The Art of William Edward West. Pennington wrote, “The career of William Edward West was like a bright ribbon drawn through the fabric of early Kentucky portraiture.” [15] He clearly influenced other artists that became more famous than himself. Patti Carr Black, Mississippi historian, describes his work based on a portrait of Natchez resident Catherine Bingaman. The portrait displays “all of the characteristics of West’s work: elongation of form, producing an elegant and aristocratic bearing, large, liquid eyes in an expressive face, soft colors, loose brush-strokes, and vague backgrounds that were neo-classical in feeling.” [16]

Several of West’s paintings are on-line; a few are linked below. Some of his letters and other documents are at the Smithsonian’s Archives of American Art. [17]

Some of William Edward West’s Portraits

Robert E. Lee:

Henry Lee, father to Robert E:

Elizabeth Steuart Calvert:

Three paintings by West from the BBC Trust; the third is George Gordon, Lord Byron:

Stephen Minor (1809), painted during West’s early career in Philadelphia at age 21; scroll down for painting detail:

Sarah Carter Gaut (1855), painted near West’s end of life, age 67:

Photograph of self-portrait, about 1820:


1. Black, Patti Carr, 1998: Art in Mississippi, 1720-1980. University Press of Mississippi, p. 45.

2. Dunn, N.P., 1907: “An Artist of the Past; William Edward West and His Friends at Home and Abroad,” Putnam’s Monthly, Volume 2, G.P. Putnam’s Sons, p. 658.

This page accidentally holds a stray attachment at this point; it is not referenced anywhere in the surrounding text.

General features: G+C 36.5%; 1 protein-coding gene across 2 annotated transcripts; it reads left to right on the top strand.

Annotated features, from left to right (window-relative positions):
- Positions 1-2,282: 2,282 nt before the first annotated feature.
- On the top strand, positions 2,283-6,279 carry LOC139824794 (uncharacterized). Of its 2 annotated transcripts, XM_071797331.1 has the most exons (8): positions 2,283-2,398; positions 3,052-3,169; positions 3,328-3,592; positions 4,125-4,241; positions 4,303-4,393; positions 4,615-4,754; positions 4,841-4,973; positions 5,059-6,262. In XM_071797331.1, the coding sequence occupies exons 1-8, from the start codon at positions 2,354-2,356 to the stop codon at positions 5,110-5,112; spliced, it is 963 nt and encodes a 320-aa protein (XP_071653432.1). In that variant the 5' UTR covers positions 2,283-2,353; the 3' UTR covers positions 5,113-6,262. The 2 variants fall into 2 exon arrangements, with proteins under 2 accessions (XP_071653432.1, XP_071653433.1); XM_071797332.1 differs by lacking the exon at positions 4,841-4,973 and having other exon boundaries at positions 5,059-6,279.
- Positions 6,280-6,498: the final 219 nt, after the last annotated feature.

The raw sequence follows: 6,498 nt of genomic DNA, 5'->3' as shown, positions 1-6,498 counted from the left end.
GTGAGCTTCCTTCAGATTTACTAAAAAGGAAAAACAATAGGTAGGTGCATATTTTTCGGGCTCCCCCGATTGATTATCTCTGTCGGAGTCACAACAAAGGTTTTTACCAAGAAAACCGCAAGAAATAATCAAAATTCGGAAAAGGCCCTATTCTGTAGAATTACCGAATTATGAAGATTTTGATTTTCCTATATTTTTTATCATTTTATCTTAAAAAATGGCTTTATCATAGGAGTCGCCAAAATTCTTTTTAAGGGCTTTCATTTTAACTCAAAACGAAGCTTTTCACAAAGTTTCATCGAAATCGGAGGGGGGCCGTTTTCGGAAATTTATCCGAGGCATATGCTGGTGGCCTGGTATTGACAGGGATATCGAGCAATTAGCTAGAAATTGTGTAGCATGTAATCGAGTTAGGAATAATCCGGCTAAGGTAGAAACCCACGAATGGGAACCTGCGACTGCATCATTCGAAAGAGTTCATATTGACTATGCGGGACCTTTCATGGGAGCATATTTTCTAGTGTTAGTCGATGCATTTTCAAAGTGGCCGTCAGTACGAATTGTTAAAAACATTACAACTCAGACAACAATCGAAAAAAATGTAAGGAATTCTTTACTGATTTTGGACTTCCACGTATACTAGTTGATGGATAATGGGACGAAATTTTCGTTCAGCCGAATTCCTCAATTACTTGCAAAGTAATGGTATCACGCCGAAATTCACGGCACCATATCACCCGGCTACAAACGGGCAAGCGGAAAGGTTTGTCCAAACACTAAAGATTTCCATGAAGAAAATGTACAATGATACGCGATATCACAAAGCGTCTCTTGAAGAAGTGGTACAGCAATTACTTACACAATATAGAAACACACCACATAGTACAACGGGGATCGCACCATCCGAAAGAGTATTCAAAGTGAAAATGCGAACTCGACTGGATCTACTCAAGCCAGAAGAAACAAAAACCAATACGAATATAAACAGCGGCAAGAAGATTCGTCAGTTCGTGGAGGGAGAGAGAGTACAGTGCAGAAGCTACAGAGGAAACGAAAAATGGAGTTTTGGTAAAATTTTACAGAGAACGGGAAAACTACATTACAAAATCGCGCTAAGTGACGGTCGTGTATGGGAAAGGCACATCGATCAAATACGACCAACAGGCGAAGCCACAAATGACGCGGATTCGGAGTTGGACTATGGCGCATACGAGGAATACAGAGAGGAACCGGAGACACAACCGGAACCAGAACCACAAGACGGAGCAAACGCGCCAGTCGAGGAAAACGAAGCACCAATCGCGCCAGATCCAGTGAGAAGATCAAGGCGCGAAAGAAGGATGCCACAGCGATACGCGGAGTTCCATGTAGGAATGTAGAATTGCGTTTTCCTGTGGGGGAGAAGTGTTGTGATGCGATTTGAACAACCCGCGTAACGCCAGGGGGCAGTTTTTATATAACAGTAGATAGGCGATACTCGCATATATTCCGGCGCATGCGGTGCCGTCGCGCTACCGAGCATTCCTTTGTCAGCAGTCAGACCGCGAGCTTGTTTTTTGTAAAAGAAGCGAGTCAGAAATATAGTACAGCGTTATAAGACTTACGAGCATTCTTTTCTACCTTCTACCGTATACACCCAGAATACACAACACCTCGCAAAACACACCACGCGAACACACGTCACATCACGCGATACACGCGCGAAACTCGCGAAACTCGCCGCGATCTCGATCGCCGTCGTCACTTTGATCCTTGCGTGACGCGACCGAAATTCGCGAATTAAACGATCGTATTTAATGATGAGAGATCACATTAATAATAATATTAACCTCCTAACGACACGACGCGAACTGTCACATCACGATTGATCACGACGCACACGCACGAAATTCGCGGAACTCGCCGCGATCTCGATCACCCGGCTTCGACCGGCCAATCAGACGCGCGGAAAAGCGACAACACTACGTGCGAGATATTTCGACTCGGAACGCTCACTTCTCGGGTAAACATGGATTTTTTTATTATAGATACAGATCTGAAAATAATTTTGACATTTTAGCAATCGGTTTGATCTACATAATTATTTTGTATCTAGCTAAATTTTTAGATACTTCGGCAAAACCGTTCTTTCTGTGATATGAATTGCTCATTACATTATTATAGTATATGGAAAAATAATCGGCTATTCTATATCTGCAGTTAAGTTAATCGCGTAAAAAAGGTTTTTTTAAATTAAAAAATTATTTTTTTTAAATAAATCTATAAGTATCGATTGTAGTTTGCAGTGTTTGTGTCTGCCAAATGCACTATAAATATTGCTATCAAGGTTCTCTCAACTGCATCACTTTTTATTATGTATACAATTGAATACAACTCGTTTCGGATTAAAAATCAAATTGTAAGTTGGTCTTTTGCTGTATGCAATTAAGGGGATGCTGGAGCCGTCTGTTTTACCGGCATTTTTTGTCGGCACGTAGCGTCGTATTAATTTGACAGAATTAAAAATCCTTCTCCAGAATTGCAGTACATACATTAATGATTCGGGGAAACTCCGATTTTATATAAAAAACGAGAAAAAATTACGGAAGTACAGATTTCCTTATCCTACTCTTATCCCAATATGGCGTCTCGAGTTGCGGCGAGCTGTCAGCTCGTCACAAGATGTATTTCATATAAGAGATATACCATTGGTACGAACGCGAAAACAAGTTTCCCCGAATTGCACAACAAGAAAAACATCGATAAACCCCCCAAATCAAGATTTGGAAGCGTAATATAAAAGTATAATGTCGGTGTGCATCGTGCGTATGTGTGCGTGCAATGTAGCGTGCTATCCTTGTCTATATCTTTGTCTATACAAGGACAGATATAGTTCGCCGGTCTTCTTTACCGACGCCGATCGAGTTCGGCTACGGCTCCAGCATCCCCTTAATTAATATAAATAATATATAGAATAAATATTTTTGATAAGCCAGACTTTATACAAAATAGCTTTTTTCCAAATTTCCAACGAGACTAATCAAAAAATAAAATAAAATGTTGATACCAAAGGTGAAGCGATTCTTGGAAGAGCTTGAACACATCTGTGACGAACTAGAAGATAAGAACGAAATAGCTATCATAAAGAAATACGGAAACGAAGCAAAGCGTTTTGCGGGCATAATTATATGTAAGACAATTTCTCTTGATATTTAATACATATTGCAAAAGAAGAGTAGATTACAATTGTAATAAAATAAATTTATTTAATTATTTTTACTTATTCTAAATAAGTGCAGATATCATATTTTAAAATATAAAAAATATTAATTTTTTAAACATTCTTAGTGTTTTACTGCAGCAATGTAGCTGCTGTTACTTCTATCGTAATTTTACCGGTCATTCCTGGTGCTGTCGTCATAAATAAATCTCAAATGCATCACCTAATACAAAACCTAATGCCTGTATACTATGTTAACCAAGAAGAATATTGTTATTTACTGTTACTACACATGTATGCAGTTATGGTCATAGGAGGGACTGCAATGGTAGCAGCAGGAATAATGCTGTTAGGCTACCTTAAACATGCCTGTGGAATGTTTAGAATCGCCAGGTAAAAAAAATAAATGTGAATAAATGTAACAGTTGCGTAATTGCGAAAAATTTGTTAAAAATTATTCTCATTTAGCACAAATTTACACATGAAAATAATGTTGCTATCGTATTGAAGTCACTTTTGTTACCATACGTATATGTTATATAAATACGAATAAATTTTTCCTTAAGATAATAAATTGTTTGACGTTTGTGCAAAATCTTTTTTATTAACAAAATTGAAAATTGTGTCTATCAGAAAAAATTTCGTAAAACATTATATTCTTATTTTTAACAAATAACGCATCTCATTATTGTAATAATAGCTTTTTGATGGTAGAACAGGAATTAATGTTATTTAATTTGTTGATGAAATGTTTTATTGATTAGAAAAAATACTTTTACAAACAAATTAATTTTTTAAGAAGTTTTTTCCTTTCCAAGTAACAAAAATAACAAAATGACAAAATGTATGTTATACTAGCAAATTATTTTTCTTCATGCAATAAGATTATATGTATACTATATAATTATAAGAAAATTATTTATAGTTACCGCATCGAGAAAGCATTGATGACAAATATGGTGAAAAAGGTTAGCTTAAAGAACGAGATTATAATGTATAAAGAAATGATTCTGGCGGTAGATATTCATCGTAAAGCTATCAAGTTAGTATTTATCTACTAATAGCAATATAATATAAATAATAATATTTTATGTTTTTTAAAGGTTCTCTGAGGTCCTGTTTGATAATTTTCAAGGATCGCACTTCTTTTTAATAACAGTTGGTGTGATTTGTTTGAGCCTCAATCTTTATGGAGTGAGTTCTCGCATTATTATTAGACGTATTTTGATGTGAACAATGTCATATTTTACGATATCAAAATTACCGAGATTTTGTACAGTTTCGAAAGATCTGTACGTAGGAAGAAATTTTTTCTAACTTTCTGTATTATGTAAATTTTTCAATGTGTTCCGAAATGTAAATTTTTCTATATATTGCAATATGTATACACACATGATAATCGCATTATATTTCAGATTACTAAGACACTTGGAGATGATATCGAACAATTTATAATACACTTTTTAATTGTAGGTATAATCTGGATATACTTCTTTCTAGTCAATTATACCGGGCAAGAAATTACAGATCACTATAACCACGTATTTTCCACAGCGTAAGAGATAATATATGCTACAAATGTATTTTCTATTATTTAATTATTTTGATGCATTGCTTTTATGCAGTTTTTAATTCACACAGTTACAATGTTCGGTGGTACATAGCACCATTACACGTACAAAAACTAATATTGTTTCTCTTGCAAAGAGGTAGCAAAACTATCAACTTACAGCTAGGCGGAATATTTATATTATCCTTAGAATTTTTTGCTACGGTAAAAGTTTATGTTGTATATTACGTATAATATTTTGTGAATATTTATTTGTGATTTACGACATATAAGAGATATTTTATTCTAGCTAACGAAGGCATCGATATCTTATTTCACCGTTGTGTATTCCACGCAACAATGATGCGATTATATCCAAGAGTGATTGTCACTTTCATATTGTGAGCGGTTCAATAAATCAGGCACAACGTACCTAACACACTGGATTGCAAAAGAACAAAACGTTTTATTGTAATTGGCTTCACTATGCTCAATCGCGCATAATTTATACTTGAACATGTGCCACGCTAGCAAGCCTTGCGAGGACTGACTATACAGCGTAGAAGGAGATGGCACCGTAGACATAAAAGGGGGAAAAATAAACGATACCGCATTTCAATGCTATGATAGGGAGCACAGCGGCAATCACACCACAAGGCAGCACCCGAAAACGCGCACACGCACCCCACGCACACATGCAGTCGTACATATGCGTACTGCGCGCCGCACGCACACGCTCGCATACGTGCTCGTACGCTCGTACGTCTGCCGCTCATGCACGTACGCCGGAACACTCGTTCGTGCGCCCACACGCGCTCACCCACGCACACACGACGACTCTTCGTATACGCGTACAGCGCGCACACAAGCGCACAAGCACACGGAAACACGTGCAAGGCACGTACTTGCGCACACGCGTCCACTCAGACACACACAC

3. Pennington, Estill Curtis, 2011: Lessons in Likeness: Portrait Painters in Kentucky and the Ohio River Valley, 1802-1920. Featuring works from The Filson Historical Society. The University Press of Kentucky, Lexington, Kentucky, p. 213.

4. Black, p. 45. In her footnotes, Black attributes the genealogical note to an article in the Natchez Tri-Weekly New-Era, 14 Mar 1818. Her comments continue, “The relative was probably Turner’s wife, Mary West, daughter of Cato West of Jefferson County. She married Turner in 1802 . . .” (his first wife). Cato West was the grandson of William West, who was born about 1708 in what was then Stafford County. Cato West was mentioned in William West’s Will, which was written in 1769 in Loudoun County (Will Book A, p. 226-229). Also mentioned in William West’s Will was Ann West, his daughter who married Craven Peyton. Here is another West connection – this one by a land deed. Ann West Peyton’s brother-in-law was Colonel Henry Peyton, who bought land from James West (son of John West FG#5) in 1779. (Prince William County Deed Book U, p. 33-34). It is still unknown if William Edward West, the artist, is related (by DNA) to William West (b. ca. 1708, d. 1769).

5. Dunn, p. 660. Letter of William Edward West to his father, February 4, 1822.

6. Pennington, p. 19-20. Also, Estill Curtis Pennington, 1985: William Edward West, 1788-1857; Kentucky Painter. Washington, D.C., National Portrait Gallery.

7. Malone, Dumas, ed., 1936: Dictionary of American Biography. Volume 20, Charles Scribner’s Sons, New York, p. 12-13.

8. The Johnson Collection, 2013: William Edward West, 1788-1857. Spartanburg, South Carolina.

9. Pennington, p. 299.

10. Malone, p. 13.

11. Dunn, p. 667. Letter to Col. Aspinall, January 1839. Aspinall was left in charge of West’s business dealings in London.

12. Malone, p. 13.

13. Dunn, p. 669.

14. See marker at:

15. Pennington, p. 19.

16. Black, p. 45.

17. Smithsonian Institution, 2013: “William Edward West papers. [ca. 1818-1961]”. Inventory of items donated by Gertrude M. Meissner, West descendent, in 1983.